New technique makes water droplets sprint

It’s been more than 8 years since researchers found a way to alter a surface so that water would crawl uphill. Now, expanding on that work, they have made individual water drops race across flat, level surfaces at a brisk clip of 3 miles per hour.

Within 0.033 seconds, drop 1 (A) speeds outward from near the hydrophobic center of a modified silicon wafer and is visible as a white streak that stretches toward the top of the disk (B). At 0.466 seconds, drop 2 drifts off center (C) and quickly races outward to the bottom left (D). Science

Payoffs of the new capability could include improved industrial coatings, printing processes, and cooling technologies, comments Darsh T. Wasan of the Illinois Institute of Technology in Chicago. A water-moving coating might whisk away liquid, rather than simply repel it as ordinary waterproofing does, adds Manoj K. Chaudhury of Lehigh University in Bethlehem, Pa., whose team reported its results in the Jan. 26 Science.

In the earlier experiments, he and his colleagues chemically altered the lower parts of an inclined surface to make them hydrophobic, or water-hating, so that droplets would creep upward toward more friendly territory (SN: 6/13/92, p. 391). The newly developed process encourages drops at the hydrophobic center of a wafer to speed outward to the water-friendly edge, says Chaudhury.

To create the water-propelling platform, his current team modified the surface of silicon wafers to have a gradient of water compatibility. The group started with hydrophilic, or water-loving, wafers and deposited a layer of hydrophobic alkyltrichlorosilane molecules on each one, with the molecules becoming less concentrated toward the edge of each wafer.

Each water drop deposited near the altered wafer’s center experiences different surface tensions at its head and tail, resulting in a force coercing it toward the water-friendly edge.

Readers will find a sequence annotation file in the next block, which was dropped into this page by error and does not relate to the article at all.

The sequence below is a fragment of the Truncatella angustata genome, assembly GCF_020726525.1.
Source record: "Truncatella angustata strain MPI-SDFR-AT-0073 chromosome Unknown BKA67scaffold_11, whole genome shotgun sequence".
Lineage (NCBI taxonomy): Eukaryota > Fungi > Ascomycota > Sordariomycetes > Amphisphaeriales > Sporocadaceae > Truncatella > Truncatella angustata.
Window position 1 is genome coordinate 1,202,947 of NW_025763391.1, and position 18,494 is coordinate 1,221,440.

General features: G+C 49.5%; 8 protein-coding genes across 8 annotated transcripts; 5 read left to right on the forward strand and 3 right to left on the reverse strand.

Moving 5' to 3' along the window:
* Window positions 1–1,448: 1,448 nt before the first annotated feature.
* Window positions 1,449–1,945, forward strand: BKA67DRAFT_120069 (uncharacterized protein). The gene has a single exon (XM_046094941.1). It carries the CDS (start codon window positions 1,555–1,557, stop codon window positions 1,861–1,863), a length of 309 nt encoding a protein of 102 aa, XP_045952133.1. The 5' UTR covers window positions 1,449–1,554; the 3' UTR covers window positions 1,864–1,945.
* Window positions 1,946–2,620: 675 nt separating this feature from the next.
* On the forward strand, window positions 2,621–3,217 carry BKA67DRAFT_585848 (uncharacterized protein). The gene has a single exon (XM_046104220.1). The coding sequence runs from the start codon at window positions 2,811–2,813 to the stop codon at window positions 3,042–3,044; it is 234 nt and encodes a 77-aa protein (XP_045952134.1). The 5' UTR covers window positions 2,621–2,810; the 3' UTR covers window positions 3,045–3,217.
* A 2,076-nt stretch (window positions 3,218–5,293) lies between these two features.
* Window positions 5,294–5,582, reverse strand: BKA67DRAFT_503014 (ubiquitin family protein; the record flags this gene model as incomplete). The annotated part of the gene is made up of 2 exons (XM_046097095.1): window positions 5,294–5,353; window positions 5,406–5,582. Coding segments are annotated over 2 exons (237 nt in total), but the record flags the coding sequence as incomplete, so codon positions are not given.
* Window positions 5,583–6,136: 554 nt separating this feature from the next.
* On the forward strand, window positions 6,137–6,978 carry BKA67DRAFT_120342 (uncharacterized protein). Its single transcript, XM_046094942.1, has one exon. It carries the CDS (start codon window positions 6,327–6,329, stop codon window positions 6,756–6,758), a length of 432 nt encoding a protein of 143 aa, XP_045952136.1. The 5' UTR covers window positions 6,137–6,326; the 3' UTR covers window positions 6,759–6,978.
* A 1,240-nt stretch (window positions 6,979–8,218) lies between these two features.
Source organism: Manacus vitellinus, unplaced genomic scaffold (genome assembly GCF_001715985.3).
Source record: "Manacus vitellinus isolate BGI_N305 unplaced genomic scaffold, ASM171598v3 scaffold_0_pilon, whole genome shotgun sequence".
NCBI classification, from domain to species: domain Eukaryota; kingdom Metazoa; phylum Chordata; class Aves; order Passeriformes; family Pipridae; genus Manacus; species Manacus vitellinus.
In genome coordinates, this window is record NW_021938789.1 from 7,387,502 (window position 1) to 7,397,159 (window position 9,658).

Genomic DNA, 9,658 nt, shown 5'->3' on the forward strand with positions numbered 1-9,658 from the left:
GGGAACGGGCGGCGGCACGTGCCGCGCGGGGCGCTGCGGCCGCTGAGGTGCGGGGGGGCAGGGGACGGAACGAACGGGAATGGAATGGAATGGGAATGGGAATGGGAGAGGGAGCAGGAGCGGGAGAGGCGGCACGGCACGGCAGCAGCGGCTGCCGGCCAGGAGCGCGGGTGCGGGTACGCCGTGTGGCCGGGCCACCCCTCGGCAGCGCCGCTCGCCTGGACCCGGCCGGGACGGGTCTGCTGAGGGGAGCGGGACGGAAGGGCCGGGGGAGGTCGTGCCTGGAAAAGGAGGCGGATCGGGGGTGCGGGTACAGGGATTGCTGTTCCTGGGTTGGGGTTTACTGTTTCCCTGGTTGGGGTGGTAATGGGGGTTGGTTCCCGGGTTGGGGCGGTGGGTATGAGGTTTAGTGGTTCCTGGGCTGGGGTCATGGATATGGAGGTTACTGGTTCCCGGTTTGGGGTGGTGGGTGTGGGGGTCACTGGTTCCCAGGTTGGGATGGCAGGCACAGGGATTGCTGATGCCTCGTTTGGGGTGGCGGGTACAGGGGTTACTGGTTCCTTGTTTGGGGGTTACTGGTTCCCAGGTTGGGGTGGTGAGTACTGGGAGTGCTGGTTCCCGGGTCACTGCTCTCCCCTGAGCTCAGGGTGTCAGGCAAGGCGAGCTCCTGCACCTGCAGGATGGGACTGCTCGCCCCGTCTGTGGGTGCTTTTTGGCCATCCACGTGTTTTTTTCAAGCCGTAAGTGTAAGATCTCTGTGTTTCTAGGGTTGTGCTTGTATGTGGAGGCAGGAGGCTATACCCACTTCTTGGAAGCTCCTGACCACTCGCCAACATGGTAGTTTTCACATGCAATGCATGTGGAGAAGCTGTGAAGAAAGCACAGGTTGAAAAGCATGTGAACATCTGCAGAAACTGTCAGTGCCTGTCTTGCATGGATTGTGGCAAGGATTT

The chemical gradient alone couldn’t propel water droplets to the striking speeds that the team captured on video, says Chaudhury. The drops would have crept at a glacial pace as they did in the experiments 8 years ago, he explains.

However, in the new work, Chaudhury and his colleagues used steam to deposit energetic, hot water droplets over the wafer’s hydrophobic center. A complex set of physical interactions among the surface, condensing drops, and drops already on the surface cranked the rate of water movement to a sprint. Stopping the flow of steam immediately resulted in a dramatic slowing of water movement, Chaudhury says.

“It is a very interesting set of phenomena the authors have observed,” says Wasan. “It’s very intriguing, and they combined several ideas in a clever way.”

Chaudhury suggests that one of the first uses of the new technology will be in improving heat transfer in heating and cooling systems, such as those in power plants. The technique could also benefit heat pipes that control temperatures in microelectronic and microfluidic devices, he says. Eventually, the team could reverse a wafer’s gradient and thereby the flow of water, he says. Then, for example, researchers could use the device as a microreactor on which small amounts of chemicals added to the outer edges will speed inward and mix themselves.

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